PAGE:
Alternative Cancer Therapies | Natural Health Blog

Long-Term Cancer Treatment Increases Risk

Breast Cancer

Breast Cancer A new study has found that women recovering from breast cancer stand an increased risk of recurrence even after five years of post-surgery chemotherapy and hormone treatment.

Breast Cancer

A new study has found that women recovering from breast cancer stand an increased risk of recurrence even after five years of post-surgery chemotherapy and hormone treatment. The study, out of the Anderson Cancer Center in Houston, followed 2,838 women who were cancer-free after undergoing surgery and radiation and who underwent up to five years of additional chemo and treatment with tamoxifen thereafter to avoid a recurrence. Unfortunately, within ten years of completing the additional treatment, one out of five of the women experienced a return of the cancer.

The research team concluded that new treatment options are necessary beyond the five- year window. As Dr. Abenaa M. Brewster, one of the study authors, said, “[These numbers] highlight the need for new [therapeutic] options for women who have completed five years of treatment.”

Oh, really?

The news here is that this study made news at all. It makes perfect sense that five years of chemo debilitates a body enough to make it ripe for a return of cancer. After all, chemotherapy drugs are known carcinogens. While they might target and kill a particular cancer, they simultaneously increase the odds of getting another cancer later on. For instance, research shows that tamoxifen, which had been commonly prescribed to breast cancer patients during the years of this study, promotes liver, endometrial, and uterine cancers, as well as blood clots in the lungs, deep vein thrombosis, vision loss, memory loss and “brain fog,” and osteoporosis. While tamoxifen largely has been replaced these days with a new class of estrogen-inhibiting drugs known as aromatase inhibitors, these drugs also have toxic effects (notably severe joint pain and bone loss) so significant as to cause 30 percent of women who start treatment to discontinue it.

As I made clear in “Chemotherapy, an Interesting Choice,” chemotherapy works by poisoning rapidly dividing cells. The theory is that cancer cells divide more quickly than other cells and so the chemo drugs will target them, but in fact, chemo drugs also destroy other healthy, dividing cells while they’re on a killing spree. Certain fast-dividing immune system cells are particularly vulnerable, as well as blood-producing bone marrow cells, cells in the digestive tract, and hair follicle cells — which is why hair falls out during chemo treatment. As the chemo drug kills healthy cells, you become more and more debilitated. In other words, the cells needed to maintain healthy functioning and to ward off disease are compromised and destroyed, and your system is set up perfectly for developing new cancers and other diseases — again, in addition to the fact that chemotherapy drugs are known carcinogens.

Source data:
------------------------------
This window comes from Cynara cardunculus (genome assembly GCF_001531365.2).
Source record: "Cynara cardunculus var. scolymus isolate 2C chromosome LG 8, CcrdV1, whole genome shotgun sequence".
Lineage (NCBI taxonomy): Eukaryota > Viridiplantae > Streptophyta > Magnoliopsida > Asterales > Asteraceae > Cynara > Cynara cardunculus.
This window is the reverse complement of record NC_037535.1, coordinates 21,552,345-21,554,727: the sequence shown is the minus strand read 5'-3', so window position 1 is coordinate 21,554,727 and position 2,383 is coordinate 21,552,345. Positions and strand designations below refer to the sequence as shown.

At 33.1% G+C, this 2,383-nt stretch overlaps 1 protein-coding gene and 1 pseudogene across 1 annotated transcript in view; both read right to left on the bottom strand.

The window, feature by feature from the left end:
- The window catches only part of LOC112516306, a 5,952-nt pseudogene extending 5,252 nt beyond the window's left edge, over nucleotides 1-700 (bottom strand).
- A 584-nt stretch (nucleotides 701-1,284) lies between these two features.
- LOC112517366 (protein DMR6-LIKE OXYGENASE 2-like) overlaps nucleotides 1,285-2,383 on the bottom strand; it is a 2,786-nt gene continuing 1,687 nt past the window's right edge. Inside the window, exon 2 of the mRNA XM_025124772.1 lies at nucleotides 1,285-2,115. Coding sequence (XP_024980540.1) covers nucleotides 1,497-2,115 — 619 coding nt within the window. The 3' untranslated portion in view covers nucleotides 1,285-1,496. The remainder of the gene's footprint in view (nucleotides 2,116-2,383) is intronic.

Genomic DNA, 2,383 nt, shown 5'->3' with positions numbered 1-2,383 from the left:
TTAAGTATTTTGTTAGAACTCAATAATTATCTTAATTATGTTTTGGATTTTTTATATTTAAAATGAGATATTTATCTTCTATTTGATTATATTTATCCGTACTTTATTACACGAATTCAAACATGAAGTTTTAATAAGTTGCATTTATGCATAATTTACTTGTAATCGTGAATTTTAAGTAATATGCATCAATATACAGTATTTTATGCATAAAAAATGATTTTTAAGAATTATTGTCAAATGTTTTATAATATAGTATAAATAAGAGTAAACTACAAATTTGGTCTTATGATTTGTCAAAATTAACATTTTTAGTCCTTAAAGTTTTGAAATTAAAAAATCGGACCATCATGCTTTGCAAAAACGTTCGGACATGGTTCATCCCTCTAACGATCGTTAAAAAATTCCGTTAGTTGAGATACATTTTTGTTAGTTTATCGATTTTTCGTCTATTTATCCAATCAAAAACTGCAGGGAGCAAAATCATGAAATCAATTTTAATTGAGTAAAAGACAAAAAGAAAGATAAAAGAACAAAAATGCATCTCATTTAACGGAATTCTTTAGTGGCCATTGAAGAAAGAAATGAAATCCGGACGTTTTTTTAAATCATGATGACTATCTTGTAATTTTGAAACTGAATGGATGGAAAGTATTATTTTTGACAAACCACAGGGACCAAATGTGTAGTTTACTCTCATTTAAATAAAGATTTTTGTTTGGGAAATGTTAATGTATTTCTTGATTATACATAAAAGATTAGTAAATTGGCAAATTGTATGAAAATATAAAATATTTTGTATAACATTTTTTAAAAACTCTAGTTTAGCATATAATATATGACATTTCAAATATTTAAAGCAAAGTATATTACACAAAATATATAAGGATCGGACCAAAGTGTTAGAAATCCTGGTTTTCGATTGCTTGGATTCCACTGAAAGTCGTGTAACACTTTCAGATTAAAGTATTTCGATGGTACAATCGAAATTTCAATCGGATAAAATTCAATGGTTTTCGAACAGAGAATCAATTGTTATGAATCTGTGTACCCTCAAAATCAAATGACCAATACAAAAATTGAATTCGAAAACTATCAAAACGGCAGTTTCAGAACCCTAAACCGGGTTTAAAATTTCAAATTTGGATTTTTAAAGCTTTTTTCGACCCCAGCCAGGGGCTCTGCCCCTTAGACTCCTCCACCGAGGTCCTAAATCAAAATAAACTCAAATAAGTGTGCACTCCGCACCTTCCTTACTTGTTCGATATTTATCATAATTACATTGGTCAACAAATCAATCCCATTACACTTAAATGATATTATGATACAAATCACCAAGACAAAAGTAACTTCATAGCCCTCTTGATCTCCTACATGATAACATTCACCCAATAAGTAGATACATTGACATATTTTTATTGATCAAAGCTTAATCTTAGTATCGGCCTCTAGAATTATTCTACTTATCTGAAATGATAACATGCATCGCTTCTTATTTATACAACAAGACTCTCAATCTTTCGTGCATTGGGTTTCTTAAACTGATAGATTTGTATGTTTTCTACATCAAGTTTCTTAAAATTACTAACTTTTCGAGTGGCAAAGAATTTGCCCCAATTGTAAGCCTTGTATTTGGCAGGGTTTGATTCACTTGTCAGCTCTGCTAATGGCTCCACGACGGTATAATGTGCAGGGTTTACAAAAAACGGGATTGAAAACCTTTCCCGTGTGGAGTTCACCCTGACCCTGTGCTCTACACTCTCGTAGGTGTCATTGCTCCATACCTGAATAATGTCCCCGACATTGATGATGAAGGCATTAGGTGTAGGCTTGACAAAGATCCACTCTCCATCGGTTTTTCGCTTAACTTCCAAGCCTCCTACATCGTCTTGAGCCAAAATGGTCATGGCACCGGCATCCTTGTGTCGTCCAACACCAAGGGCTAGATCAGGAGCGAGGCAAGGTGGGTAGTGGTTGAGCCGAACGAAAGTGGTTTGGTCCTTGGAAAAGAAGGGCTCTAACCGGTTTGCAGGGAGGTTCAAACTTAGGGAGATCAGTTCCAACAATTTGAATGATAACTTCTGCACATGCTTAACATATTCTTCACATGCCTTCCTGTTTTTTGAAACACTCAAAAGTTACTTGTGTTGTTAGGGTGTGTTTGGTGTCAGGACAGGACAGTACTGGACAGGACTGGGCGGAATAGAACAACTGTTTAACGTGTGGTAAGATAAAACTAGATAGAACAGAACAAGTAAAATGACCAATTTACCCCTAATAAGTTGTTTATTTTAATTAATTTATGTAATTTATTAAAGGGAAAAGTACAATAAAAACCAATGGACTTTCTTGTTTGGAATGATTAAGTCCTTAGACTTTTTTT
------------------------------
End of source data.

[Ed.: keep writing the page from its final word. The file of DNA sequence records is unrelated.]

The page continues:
I’m not saying that chemotherapy is never warranted. In a small percentage of cases, chemotherapy absolutely can help — which is not to say that other approaches wouldn’t work as well, or better. In fact, the benefits of chemo vary widely from cancer to cancer — sometimes improving “short-term” survivability by as much as 50%; but also, in many cases, by 1% or less. For example, the statistical chances of chemotherapy being helpful with lung cancer are less than one in 100, and yet doctors often pressure their patients into utilizing what is in this case a non-effective and debilitating treatment. And on top of everything else, the success rate for chemotherapy is highly age dependent. It is much more likely to be effective with the young who have strong immune systems, dropping to about 50/50 by age 50. And by 50/50, I don’t mean that it’s effective 50% of the time, but rather that it’s a 50/50 call as to whether doing chemo or nothing at all is the better option in terms of survivability. And by age 55, you’re statistically better off doing nothing rather than subjecting yourself to chemo. And once again, we’re only talking short term survivability here. Long term, even for the very young, chemo has significant consequences — 1, 2.

Even more importantly, whatever else you can say about chemotherapy, no one can claim it addresses the underlying cause of cancer. It merely attacks symptoms. No one, not even the most jaded doctors in the world, claim that people get cancer because they’re suffering from a chemotherapy deficiency. Is it any wonder, then, that cancer returns after chemotherapy? It does nothing to address the cause of the initial cancer, it debilitates the body, and it’s a known carcinogen promoting the growth of future cancers.

The only remarkable thing about the study in question is that doctors seem surprised by the results.

:hc

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